The next pipe selected for refurbishing is a uniquely shaped Danish pipe. I say unique because it has a tall chamber, rounded shank with a rim cap, a slight bent to the stem and is a sitter! It’s a shape that I had never come across and was unable to classify its shape. I shared pictures of the pipe with my Guru, Steve and he opined that it could be called a Rhodesian, stack, sitter or Bulldog as it has characteristics of all these shapes but looks like neither. Thus, we concurred that it’s most appropriate to call this pipe a freehand!!!! The bowl shape reminds me of the chimney of early steam locomotive engines with their bellowing huge plumes of smoke as they rush forward.This pipe has shallow sandblast and a natural finish (I guess) that has darkened over a period of time. For a pipe with a length of 5 ½ inches and bowl height of 2 inches and chamber depth of 1 ¾ inches, it’s pretty much ultra light weight, making it a perfect smoker to clench. The vulcanite saddle stem is thin and delicate. The shallow sandblast form the asymmetric patterns look interesting. The foot of the stummel is flat and elongated, making it a perfect sitter. A smooth briar band at the shank end breaks the monotony of the blasted surface and also provides a surface for stamping the model number. The pipe is stamped on the bottom smooth surface of the shank as “Kriswill” in script hand over “GOLDEN CLIPPER”. Further to the right towards the shank end on the smooth briar band is stamped the shape (?) code “1894”. Truth be told, the shape code stamping of the numeral 8 appears smudged. Having worked earlier on Kriswill pipes, I realized that the stamp “HAND MADE IN DENMARK” is conspicuous by its absence. The thin delicate vulcanite saddle stem is devoid of any stampings.A couple of years back I had worked on a Kriswill Golden Clipper and on a Chief. Here is the link for the Kriswill Chief write up…

https://rebornpipes.com/2018/08/04/breathing-new-life-into-a-kriswill-chief-20/. I am sure you will find it an interesting read.

I had researched the brand at that time and all that was now needed was to refresh the memory. I went through the above write up and also through the material that was available on pipedia.org and pipephil.eu. There are two facts which I wish to highlight, firstly, Prior to 1970 the stampings are in script letters on the shank and on the mouthpiece. The star on the stem and block letters on the shank were introduced from that date on”

Second, is deciphering the four digit model coding system adopted by Kriswill. The last two numerals are the model numbers for smooth finish and all sandblasted have numeral 18 preceding the model number. Thus the pipe currently on my table is a model #94 and since it is a sandblast variant, the number is 1894.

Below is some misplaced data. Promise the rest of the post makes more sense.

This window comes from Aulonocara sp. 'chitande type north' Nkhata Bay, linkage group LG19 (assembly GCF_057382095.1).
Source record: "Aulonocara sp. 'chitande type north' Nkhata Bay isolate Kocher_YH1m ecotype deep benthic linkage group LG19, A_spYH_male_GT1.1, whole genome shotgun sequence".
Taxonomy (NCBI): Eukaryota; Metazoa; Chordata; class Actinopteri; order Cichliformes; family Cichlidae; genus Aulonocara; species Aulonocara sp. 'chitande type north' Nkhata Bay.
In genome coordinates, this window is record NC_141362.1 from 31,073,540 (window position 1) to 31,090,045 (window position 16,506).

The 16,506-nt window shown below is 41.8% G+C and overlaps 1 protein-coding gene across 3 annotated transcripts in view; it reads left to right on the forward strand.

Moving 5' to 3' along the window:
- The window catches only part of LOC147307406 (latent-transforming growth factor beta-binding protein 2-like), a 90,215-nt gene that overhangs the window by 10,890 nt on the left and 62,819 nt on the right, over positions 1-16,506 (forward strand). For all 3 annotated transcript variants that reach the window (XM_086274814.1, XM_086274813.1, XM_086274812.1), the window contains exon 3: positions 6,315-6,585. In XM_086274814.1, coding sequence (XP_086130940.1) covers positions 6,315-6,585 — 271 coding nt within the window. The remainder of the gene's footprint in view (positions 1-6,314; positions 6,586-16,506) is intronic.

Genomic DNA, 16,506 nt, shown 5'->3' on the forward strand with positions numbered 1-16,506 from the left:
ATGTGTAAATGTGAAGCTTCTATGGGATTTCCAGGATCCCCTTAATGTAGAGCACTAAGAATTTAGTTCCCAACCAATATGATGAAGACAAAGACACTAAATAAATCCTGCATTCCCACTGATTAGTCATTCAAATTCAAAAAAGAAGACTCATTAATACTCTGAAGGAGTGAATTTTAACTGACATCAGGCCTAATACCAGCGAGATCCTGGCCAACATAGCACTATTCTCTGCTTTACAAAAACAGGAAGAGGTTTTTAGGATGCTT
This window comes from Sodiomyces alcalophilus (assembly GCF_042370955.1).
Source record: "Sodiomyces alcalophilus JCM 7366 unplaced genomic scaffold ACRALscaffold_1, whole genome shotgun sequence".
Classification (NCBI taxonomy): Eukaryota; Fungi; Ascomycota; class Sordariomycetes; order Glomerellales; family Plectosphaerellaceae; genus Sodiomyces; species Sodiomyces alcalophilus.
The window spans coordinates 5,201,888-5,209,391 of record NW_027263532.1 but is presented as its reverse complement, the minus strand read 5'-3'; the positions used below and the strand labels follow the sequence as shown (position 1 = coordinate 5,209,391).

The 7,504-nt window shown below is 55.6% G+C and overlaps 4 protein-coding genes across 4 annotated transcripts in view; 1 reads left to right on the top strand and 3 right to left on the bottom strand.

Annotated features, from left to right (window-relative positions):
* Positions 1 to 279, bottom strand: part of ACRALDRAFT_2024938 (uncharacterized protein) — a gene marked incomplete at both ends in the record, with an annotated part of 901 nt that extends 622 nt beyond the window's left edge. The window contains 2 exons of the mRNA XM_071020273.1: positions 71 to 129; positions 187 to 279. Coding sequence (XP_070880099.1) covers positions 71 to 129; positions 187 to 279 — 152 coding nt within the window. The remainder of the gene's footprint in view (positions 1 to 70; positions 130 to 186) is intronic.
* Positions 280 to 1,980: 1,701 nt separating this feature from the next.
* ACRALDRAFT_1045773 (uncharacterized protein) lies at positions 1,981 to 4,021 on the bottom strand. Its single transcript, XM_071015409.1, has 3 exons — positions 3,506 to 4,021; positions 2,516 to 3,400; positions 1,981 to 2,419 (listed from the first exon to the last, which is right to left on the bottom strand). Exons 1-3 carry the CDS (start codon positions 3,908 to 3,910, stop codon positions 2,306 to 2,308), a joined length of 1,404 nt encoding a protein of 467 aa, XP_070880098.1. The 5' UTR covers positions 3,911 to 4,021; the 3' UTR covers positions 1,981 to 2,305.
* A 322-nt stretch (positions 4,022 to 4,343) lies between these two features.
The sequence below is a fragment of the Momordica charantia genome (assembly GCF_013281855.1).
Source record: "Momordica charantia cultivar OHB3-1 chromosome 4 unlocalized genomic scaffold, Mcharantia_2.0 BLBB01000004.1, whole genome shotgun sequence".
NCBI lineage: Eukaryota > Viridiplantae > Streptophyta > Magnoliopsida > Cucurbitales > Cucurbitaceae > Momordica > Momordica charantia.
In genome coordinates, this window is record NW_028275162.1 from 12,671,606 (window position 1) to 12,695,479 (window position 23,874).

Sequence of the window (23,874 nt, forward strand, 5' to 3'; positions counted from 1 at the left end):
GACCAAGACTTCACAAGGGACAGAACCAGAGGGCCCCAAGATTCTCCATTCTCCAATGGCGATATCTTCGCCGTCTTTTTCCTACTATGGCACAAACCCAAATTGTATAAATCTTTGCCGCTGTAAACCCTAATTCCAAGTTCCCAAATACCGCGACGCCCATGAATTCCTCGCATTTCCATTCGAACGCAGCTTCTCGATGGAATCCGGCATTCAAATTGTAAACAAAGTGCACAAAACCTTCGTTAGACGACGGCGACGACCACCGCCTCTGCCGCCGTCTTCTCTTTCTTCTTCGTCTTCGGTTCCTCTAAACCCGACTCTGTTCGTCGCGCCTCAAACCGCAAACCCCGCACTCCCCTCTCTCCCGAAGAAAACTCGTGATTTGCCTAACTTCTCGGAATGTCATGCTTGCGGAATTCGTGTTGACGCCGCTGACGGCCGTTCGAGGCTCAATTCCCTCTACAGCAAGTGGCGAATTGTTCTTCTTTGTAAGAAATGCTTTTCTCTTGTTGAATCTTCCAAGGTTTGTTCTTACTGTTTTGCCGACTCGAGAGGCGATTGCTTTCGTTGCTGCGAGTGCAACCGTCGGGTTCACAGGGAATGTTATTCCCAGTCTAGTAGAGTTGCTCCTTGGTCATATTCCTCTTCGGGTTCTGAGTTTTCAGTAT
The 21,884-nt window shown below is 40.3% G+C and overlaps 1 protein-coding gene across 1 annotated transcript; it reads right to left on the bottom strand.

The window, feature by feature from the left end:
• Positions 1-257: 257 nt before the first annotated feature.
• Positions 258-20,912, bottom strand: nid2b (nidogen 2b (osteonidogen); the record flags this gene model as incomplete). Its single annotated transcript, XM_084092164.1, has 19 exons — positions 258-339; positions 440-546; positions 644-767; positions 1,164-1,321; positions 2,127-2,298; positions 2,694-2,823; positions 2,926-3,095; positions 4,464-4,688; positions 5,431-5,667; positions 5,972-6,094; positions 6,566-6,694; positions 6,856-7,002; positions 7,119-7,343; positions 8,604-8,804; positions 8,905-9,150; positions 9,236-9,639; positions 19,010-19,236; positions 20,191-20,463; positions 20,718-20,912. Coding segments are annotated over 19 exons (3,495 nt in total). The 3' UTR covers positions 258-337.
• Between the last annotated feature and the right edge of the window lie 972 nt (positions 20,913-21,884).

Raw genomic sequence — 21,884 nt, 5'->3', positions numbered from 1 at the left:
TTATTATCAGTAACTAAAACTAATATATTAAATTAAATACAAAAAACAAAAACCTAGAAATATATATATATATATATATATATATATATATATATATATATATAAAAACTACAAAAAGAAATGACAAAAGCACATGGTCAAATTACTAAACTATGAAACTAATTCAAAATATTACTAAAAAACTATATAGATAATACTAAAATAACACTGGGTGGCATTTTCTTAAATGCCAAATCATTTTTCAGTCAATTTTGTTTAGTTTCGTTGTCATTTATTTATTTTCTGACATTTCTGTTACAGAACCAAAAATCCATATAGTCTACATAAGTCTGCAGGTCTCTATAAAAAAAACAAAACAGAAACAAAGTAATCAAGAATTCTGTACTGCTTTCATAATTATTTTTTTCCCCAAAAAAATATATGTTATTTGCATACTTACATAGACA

Thus from the above, the pipe that I am now working on dates to pre 1970s since the stamping is in script and the stem is sans the star.

With the provenance of the pipe satisfactorily established, I proceeded to carry out a visual inspection of the condition of the pipe in my hand. This helps me map the road to restoring the pipe by identifying the issues involved and identify methods/ options to address the same beforehand.

Initial Visual Inspection
The chamber is so filled with cake that I am unable to reach the bottom of the bowl with my little finger. The build-up of the cake is heavier on the bottom half of the bowl, but overall well maintained. The condition of the inner walls of the chamber can be commented upon after the cake has been taken down to the bare briar. The rim top is thin and has the same shallow sandblast surface as the rest of the stummel, has darkened and is covered with dust, lava and grime. I don’t think that there is any charring to either of the rim edges and they appear to be in pristine condition. The chamber odors are not very strong and should be completely eliminated once the cake has been removed and the shank has been thoroughly cleaned.The stummel surface appears dull and lackluster due to the accumulated dirt, dust and grime of years of usage and subsequent uncared for storage. There are no fills or chips or nicks over the stummel surface. There are no other stummel issues that I have to deal with on this pipe. The mortise is relatively clean with small amount of oils and tars accumulated on the walls of the mortise. This should be an easy clean up job. The delicate vulcanite saddle stem is heavily oxidized. The lip has some minor bite marks on both surfaces and will need to be rebuilt and reshaped. There is some calcification seen around the lip on both the surfaces. The airway in the stem is blocked and the draw is restricted. I will need to clean it to ensure a full and open draw. The tenon and the horizontal slot show accumulation of dried oils, tars and gunk on the inside as well as on the outside, this will have to be cleaned. The Process